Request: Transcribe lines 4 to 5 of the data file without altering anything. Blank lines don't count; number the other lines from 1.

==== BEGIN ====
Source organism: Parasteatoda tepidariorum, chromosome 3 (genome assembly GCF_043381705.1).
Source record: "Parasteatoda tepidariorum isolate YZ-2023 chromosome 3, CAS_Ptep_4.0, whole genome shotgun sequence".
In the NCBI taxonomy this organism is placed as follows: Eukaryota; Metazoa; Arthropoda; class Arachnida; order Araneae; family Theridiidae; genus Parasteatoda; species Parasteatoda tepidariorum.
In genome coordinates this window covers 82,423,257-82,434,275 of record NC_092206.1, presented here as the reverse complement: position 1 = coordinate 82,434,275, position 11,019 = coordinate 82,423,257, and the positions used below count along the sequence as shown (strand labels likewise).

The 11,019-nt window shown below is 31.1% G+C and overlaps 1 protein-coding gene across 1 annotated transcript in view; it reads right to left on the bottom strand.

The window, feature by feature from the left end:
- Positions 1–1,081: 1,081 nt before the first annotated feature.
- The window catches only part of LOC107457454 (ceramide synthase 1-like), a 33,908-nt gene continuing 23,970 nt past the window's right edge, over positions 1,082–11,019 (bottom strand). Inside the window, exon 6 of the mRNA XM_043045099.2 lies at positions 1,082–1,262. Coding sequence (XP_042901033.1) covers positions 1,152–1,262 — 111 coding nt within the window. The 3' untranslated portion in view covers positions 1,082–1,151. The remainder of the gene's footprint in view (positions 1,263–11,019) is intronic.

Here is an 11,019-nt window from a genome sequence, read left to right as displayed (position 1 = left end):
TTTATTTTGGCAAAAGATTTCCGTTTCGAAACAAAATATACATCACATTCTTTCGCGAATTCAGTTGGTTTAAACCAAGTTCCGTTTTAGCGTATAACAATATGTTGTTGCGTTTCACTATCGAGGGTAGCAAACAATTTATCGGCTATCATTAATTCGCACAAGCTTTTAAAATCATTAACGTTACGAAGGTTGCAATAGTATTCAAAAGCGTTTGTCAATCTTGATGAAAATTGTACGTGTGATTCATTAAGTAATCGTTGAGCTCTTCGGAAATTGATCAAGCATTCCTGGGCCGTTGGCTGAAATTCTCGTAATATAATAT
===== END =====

In genome coordinates this window covers 82,423,257-82,434,275 of record NC_092206.1, presented here as the reverse complement: position 1 = coordinate 82,434,275, position 11,019 = coordinate 82,423,257, and the positions used below count along the sequence as shown (strand labels likewise).

The 11,019-nt window shown below is 31.1% G+C and overlaps 1 protein-coding gene across 1 annotated transcript in view; it reads right to left on the bottom strand.